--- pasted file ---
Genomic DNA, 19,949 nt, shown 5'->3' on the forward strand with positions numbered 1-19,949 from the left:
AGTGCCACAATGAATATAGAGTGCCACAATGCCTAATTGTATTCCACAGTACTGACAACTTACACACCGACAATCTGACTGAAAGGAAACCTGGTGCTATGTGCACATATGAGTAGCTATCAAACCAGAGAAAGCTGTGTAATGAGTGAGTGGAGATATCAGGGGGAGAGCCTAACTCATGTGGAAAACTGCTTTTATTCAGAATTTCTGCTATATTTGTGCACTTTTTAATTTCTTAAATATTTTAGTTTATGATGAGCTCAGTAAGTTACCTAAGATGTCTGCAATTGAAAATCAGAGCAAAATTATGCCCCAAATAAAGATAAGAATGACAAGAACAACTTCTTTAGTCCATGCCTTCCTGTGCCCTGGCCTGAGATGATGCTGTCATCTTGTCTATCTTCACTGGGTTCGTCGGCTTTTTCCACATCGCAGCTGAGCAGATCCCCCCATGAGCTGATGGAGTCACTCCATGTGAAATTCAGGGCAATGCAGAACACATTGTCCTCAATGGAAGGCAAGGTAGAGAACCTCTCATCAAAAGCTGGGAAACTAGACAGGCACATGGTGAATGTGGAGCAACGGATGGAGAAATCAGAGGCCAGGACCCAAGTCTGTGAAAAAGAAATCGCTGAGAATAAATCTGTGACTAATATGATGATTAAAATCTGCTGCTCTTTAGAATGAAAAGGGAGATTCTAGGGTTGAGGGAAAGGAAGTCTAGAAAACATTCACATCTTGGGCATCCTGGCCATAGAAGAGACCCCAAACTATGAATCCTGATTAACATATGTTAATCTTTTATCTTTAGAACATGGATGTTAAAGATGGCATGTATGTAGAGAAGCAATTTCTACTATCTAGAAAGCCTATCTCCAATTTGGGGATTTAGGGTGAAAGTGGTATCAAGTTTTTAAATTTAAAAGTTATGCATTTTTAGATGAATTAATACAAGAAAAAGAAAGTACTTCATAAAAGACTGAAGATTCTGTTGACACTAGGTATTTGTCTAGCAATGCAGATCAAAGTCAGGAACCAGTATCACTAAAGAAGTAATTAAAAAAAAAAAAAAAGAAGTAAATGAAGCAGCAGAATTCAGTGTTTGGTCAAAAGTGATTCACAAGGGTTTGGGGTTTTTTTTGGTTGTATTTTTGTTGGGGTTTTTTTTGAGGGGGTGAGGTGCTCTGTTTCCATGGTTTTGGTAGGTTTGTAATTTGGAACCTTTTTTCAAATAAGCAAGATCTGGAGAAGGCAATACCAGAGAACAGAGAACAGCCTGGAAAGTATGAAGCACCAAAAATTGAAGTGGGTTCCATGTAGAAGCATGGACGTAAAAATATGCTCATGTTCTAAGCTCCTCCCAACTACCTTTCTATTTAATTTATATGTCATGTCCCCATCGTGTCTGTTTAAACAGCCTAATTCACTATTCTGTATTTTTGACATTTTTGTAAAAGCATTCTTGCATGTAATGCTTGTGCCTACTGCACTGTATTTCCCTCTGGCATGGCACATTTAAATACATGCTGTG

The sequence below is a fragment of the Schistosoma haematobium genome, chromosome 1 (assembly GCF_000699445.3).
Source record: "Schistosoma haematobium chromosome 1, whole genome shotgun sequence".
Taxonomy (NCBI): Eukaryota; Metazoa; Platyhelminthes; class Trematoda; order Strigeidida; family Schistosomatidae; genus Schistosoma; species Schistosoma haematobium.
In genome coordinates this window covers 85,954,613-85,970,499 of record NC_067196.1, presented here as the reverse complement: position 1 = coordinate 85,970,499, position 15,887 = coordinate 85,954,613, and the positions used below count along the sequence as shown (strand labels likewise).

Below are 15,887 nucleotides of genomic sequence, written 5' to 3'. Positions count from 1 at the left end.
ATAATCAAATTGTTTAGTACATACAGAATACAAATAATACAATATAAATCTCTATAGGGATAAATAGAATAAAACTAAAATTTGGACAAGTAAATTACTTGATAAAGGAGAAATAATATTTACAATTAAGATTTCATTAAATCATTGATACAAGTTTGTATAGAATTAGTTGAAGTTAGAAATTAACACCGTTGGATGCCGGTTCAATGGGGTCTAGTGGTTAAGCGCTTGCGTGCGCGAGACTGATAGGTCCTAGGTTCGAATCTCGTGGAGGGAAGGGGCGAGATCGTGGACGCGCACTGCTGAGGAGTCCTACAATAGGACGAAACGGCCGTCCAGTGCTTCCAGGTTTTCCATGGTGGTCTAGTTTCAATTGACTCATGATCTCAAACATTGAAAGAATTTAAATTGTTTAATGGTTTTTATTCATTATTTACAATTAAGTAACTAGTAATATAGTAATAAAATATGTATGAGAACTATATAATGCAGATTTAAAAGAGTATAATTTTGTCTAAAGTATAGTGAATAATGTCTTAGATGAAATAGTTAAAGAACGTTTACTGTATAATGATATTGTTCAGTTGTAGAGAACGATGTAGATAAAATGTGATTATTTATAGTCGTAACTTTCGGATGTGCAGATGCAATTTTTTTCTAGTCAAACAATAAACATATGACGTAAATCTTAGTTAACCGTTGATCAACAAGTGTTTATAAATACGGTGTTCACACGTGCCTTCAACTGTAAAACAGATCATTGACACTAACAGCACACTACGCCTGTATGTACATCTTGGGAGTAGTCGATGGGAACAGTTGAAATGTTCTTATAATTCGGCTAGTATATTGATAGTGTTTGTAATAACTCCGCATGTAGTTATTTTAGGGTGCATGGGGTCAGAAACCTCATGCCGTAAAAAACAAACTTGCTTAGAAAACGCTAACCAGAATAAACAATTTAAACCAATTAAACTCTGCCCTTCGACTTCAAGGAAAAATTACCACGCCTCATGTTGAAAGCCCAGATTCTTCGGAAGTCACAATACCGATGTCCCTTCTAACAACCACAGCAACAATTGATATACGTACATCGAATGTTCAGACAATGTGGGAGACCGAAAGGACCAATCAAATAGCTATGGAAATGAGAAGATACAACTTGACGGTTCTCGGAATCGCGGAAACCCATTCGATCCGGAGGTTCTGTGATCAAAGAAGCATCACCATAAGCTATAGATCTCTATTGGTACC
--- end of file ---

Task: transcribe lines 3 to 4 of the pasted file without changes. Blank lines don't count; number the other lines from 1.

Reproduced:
The sequence below is a fragment of the Schistosoma haematobium genome, chromosome 1 (assembly GCF_000699445.3).
Source record: "Schistosoma haematobium chromosome 1, whole genome shotgun sequence".